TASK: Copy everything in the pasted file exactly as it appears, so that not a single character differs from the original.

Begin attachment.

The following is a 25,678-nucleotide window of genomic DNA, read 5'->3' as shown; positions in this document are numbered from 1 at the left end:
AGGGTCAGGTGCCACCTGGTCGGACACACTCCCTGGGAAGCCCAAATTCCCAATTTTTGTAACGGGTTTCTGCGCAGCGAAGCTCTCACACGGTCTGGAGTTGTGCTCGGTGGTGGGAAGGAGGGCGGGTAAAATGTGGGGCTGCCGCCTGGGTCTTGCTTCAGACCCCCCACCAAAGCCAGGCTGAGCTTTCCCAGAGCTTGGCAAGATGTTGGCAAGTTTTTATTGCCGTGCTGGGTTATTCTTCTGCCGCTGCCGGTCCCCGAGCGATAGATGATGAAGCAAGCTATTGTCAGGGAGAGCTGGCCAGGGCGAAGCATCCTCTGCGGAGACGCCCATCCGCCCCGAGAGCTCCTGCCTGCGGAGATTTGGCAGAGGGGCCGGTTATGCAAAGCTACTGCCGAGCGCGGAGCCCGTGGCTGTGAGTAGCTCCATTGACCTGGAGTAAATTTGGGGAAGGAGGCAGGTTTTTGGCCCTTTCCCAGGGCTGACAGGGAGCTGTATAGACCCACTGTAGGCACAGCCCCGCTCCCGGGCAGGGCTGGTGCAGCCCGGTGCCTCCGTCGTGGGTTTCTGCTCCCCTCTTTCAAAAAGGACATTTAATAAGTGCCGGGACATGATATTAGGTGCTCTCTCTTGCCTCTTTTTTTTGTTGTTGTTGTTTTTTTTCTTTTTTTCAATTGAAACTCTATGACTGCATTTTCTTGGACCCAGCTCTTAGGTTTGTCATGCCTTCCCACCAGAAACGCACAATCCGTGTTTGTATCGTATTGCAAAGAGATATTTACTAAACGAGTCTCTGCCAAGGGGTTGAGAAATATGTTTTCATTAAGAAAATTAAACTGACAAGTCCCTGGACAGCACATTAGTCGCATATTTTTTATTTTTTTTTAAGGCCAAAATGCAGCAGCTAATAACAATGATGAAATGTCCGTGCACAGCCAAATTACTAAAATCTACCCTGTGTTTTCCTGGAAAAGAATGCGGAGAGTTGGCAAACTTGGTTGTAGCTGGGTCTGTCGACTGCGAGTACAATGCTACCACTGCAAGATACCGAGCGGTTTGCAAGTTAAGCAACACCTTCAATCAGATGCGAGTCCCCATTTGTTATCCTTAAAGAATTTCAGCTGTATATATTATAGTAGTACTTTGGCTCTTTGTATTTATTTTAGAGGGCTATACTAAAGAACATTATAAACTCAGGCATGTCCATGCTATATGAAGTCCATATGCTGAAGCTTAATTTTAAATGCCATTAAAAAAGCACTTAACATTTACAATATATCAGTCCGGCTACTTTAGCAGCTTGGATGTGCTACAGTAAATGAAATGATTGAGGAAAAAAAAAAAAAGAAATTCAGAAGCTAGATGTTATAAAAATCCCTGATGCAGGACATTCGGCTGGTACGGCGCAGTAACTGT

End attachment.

The following is a 25,678-nucleotide window of genomic DNA, read 5'->3' as shown; positions in this document are numbered from 1 at the left end:
AGGGTCAGGTGCCACCTGGTCGGACACACTCCCTGGGAAGCCCAAATTCCCAATTTTTGTAACGGGTTTCTGCGCAGCGAAGCTCTCACACGGTCTGGAGTTGTGCTCGGTGGTGGGAAGGAGGGCGGGTAAAATGTGGGGCTGCCGCCTGGGTCTTGCTTCAGACCCCCCACCAAAGCCAGGCTGAGCTTTCCCAGAGCTTGGCAAGATGTTGGCAAGTTTTTATTGCCGTGCTGGGTTATTCTTCTGCCGCTGCCGGTCCCCGAGCGATAGATGATGAAGCAAGCTATTGTCAGGGAGAGCTGGCCAGGGCGAAGCATCCTCTGCGGAGACGCCCATCCGCCCCGAGAGCTCCTGCCTGCGGAGATTTGGCAGAGGGGCCGGTTATGCAAAGCTACTGCCGAGCGCGGAGCCCGTGGCTGTGAGTAGCTCCATTGACCTGGAGTAAATTTGGGGAAGGAGGCAGGTTTTTGGCCCTTTCCCAGGGCTGACAGGGAGCTGTATAGACCCACTGTAGGCACAGCCCCGCTCCCGGGCAGGGCTGGTGCAGCCCGGTGCCTCCGTCGTGGGTTTCTGCTCCCCTCTTTCAAAAAGGACATTTAATAAGTGCCGGGACATGATATTAGGTGCTCTCTCTTGCCTCTTTTTTTTGTTGTTGTTGTTTTTTTTCTTTTTTTCAATTGAAACTCTATGACTGCATTTTCTTGGACCCAGCTCTTAGGTTTGTCATGCCTTCCCACCAGAAACGCACAATCCGTGTTTGTATCGTATTGCAAAGAGATATTTACTAAACGAGTCTCTGCCAAGGGGTTGAGAAATATGTTTTCATTAAGAAAATTAAACTGACAAGTCCCTGGACAGCACATTAGTCGCATATTTTTTATTTTTTTTTAAGGCCAAAATGCAGCAGCTAATAACAATGATGAAATGTCCGTGCACAGCCAAATTACTAAAATCTACCCTGTGTTTTCCTGGAAAAGAATGCGGAGAGTTGGCAAACTTGGTTGTAGCTGGGTCTGTCGACTGCGAGTACAATGCTACCACTGCAAGATACCGAGCGGTTTGCAAGTTAAGCAACACCTTCAATCAGATGCGAGTCCCCATTTGTTATCCTTAAAGAATTTCAGCTGTATATATTATAGTAGTACTTTGGCTCTTTGTATTTATTTTAGAGGGCTATACTAAAGAACATTATAAACTCAGGCATGTCCATGCTATATGAAGTCCATATGCTGAAGCTTAATTTTAAATGCCATTAAAAAAGCACTTAACATTTACAATATATCAGTCCGGCTACTTTAGCAGCTTGGATGTGCTACAGTAAATGAAATGATTGAGGAAAAAAAAAAAAAGAAATTCAGAAGCTAGATGTTATAAAAATCCCTGATGCAGGACATTCGGCTGGTACGGCGCAGTAACTGT